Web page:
Dr. Guyton has always been able to take the most complicated and seemingly arcane topics in optics, give them relevance, and make them understandable, even for the mathematically challenged. Through his contributions to the Lancaster Course, the Stanford Course, and numerous other courses and reviews of ophthalmic optics across the world, he has contributed to the optics education of virtually every ophthalmologist trained in the past three decades. He produced two superb videos on clinical refraction, one of which won first place at the John Muir Medical Film Festival. His humorous and insightful reviews of the “Optical Pearls and Pitfalls” or “Optical Tricks and Traps” in strabismus and ophthalmology have provided invaluable advice to residents and practicing ophthalmologists. Less well known, perhaps, is his ability to teach writing skills. His red pen has long been feared by coauthors subjected to yet another round of extensive manuscript revisions. But the red pen is rarely challenged: He once received a “perfect 10” from a journal when a paper he submitted did not require modification of a single word despite peer review and copy editing. He has trained more than 50 pediatric ophthalmology fellows at Wilmer and scores of students and international observers, and those whose lives he has touched remain a devoted and supportive group. 
Dr. Guyton has also generously contributed time and energy to professional societies including the National Eye Institute, the National Academy of Sciences, and the American Academy of Ophthalmology (AAO). He has served on the Board of Directors and as President of both ARVO and the American Association for Pediatric Ophthalmology and Strabismus.. He was one of the founding developers of the important commercial self-interest policies now used by AAO and ARVO. 
Despite all of his accomplishments in clinical ophthalmology and teaching, Dr. Guyton’s deepest devotion is to his research. He has had a long-standing infatuation with automated refraction, building and demonstrating his first optometer (and giving himself his first refraction) as a medical student. He subsequently built an award-winning automated refractor programmed to provide accurate subjective refinement. He has published extensively in the area of remote optical systems and automated measurement of strabismus and has designed and built, in his basement workshop, numerous remote optical devices that simplify or increase the accuracy of eye examinations. Together, we developed the technique of retinal birefringence scanning and applied it to produce the Pediatric Vision Screener, a device that promises to allow for automated detection of children at risk for amblyopia. Dr. Guyton has been awarded 11 U.S. patents. He has received the Alcon Research Institute Award, the Research to Prevent Blindness Senior Scientific Investigator Award, the RPB Disney Award for Amblyopia Research, and two industry research and development awards.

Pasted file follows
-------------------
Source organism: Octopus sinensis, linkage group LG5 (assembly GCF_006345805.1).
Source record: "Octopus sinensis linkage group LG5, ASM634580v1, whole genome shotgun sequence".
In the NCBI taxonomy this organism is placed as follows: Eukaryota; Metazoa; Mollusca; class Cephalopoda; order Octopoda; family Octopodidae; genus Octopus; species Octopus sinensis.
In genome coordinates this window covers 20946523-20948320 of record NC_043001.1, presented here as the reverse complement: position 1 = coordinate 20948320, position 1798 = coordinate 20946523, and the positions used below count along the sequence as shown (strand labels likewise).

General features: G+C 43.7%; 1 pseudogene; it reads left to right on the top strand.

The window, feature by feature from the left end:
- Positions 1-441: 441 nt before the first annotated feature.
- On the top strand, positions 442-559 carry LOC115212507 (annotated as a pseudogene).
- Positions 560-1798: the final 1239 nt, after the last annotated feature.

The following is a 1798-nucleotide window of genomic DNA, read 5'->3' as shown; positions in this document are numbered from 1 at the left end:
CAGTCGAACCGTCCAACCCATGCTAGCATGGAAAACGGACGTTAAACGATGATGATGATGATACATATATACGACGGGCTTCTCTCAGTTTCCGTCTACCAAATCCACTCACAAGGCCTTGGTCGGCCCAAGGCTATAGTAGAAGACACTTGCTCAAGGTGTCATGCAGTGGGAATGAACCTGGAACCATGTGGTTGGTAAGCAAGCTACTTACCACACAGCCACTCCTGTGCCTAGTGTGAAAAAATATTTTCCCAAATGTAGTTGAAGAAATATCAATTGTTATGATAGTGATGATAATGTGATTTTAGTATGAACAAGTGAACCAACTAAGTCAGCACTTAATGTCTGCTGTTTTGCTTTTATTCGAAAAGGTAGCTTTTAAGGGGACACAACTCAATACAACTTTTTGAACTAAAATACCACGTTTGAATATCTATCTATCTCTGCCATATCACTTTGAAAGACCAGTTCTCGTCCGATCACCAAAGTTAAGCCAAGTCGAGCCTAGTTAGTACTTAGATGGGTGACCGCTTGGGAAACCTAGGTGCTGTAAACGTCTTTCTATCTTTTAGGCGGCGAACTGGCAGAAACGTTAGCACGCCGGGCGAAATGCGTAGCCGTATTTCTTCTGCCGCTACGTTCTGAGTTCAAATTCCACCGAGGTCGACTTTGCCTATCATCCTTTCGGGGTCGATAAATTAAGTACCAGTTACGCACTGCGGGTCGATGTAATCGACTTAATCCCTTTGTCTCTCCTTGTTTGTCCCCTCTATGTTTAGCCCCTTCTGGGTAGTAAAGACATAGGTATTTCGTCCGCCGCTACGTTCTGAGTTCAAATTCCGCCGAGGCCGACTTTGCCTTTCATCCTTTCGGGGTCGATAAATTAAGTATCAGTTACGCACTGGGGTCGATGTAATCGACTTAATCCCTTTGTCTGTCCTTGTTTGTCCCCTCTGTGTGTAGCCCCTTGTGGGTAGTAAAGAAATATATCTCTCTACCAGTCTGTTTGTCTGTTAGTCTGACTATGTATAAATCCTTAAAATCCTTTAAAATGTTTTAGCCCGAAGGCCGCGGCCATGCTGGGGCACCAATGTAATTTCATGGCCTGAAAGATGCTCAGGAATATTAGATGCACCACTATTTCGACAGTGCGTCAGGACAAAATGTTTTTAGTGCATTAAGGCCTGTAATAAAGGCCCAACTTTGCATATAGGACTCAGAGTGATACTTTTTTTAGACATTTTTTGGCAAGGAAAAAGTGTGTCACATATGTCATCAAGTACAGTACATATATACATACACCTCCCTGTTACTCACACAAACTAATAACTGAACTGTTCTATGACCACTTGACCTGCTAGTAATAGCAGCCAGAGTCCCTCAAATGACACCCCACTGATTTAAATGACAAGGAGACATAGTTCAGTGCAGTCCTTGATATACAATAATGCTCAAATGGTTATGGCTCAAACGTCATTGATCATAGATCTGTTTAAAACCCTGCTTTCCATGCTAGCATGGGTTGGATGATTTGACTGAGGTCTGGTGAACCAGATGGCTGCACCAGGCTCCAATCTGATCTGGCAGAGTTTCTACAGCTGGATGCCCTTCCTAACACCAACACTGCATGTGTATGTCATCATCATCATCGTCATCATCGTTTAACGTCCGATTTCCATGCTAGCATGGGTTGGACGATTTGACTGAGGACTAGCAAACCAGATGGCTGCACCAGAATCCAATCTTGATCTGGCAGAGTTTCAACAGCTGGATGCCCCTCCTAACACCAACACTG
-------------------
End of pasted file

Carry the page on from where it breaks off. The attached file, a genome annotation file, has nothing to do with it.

How can one man be so accomplished in such a diverse range of areas in ophthalmology? In addition to his natural ability in many areas, Dr. Guyton constantly questions assumptions, and he simply cannot stop thinking about a problem once he sets his mind to solving it. He has amassed more than 250 publications, and during this period of extraordinary productivity, he and Jan Guyton, his wife of 39 years, have been prolific as well, bringing three Guyton boys into the world who have now made them proud grandparents six times over. The good news for all of us is that David Guyton is continuing his quest to understand disease and devise new ways to examine patients. Those who know his present work say that some of his greatest accomplishments lie ahead, as evidenced by his provocative new insights into the role of vergence tonus and muscle length adaptation. His important efforts to decode the clues provided by ocular torsion, thus revealing the mechanisms of cyclovertical strabismus, is the subject of his 2007 Weisenfeld Lecture.